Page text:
South America offers travellers a range of cruise destinations. From the glitter of Rio and Buenos Aires to the penguins and whales of the Straits of Magellan, to the Amazon (see South American Rivers), to the intriguing colonial history and South America is a destination of opposites, and one of the most exciting destinations in the world.
There are three main types of South America Cruises. (Note that while most Antarctic cruise depart from South America ports – particularly from Ushuaia – information on Antarctica is listed separately).
1. Amazon River Cruises – see South American Rivers
2 Specialty cruises
From the captivating Chilean Fjords to the impressive Panama Canal, with a chance to visit the enchanting Galápagos Islands mixed in for good measure; South America cruises with Fred. Olsen have everything covered. Take a full cruise departing from the UK, or a fly-cruise sector, so you can experience this stunning destination in full.
South America traditionally consists of Argentina, Bolivia, Brazil, Chile, Colombia, Ecudor, Falkland Islands, French Guiana, Guyana, Paraguay, Peru, South Georgian and the South Sandwich Islands, Suriname, Uruguay, and Venezuela.
Take an overland tour to the impressive site of Machu Picchu; savour a once in a lifetime opportunity to visit the magnificent Iguazu Falls; or, perhaps tap your feet and sway to the beat of the Brazilian Samba music.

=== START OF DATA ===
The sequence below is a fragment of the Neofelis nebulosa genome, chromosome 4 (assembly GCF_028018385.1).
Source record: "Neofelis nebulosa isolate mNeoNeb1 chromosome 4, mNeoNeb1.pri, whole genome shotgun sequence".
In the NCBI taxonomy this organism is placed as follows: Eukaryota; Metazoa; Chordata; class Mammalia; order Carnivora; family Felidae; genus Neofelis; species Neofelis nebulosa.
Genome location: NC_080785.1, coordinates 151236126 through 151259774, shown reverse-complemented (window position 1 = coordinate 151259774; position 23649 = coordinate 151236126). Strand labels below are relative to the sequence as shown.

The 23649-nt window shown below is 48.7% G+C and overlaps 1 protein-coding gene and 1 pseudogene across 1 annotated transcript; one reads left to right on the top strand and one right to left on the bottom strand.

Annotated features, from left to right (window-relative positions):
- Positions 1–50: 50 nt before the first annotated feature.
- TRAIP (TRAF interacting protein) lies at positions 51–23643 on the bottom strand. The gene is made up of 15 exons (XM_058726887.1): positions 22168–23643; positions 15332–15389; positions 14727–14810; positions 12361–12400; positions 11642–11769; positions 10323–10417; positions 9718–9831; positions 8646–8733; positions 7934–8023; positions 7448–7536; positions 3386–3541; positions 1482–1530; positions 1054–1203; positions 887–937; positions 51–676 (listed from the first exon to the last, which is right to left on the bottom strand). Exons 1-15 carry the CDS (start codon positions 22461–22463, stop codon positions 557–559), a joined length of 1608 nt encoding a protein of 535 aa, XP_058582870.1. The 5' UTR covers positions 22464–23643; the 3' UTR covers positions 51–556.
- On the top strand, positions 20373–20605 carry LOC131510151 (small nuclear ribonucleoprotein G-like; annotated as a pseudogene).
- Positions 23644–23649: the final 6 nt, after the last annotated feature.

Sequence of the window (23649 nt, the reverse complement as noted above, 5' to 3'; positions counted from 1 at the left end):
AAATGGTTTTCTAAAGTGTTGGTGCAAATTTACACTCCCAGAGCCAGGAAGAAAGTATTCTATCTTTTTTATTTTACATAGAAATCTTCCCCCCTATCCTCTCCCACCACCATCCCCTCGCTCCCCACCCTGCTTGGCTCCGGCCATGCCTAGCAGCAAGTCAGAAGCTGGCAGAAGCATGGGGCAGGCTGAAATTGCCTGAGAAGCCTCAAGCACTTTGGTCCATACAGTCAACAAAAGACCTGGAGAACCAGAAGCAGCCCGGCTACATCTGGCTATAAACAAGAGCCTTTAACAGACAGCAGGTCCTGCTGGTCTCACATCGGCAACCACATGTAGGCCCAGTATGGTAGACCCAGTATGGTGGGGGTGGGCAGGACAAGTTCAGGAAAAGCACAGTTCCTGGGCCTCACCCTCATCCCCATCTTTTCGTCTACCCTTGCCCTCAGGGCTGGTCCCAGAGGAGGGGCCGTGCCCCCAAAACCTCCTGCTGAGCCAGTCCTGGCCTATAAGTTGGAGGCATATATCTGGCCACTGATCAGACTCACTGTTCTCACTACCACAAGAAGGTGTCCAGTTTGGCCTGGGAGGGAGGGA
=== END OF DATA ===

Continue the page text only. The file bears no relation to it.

Immerse yourself in the unique cultures of vibrant, world-renowned cities including Rio de Janeiro, where you can relax on Copacabana Beach or head to the peak of the Corcovado Mountain to see the iconic Christ the Redeemer statue up close; Callao – a gateway to the beautiful Peruvian capital, Lima; Uruguay’s eclectic capital, Montevideo; and Buenos Aires, for Belle Époque architecture, the Tango and the Casa Rosada.
Cruises that visit South America between September and March.
There are some cruise lines that sail round Cape Horn this is the southern summer and in general cruise ships that do these South American itineraries return to the Northern Hemisphere for the northern summer cruise season.
Specialty cruises operate year round
Rio de Janeiro, Brazil
The Equator runs through Ecuador and northern Brazil so much of the continent is tropical. The dry season is from October to June which is when cruises to the Amazon tend to operate. Cruises from Rio on the east coast also run in this period.
Cruises that go round Cape Horn experience a much larger change in weather and temperature. Santiago and Buenos Aires are Mediterranean in climate and enjoy warm summers with mild winters. However cruises that go round the Horn can experience much colder temperatures even in the height of summer. Guests on these cruises should have some winter clothing available for the days when the ship rounds the horn.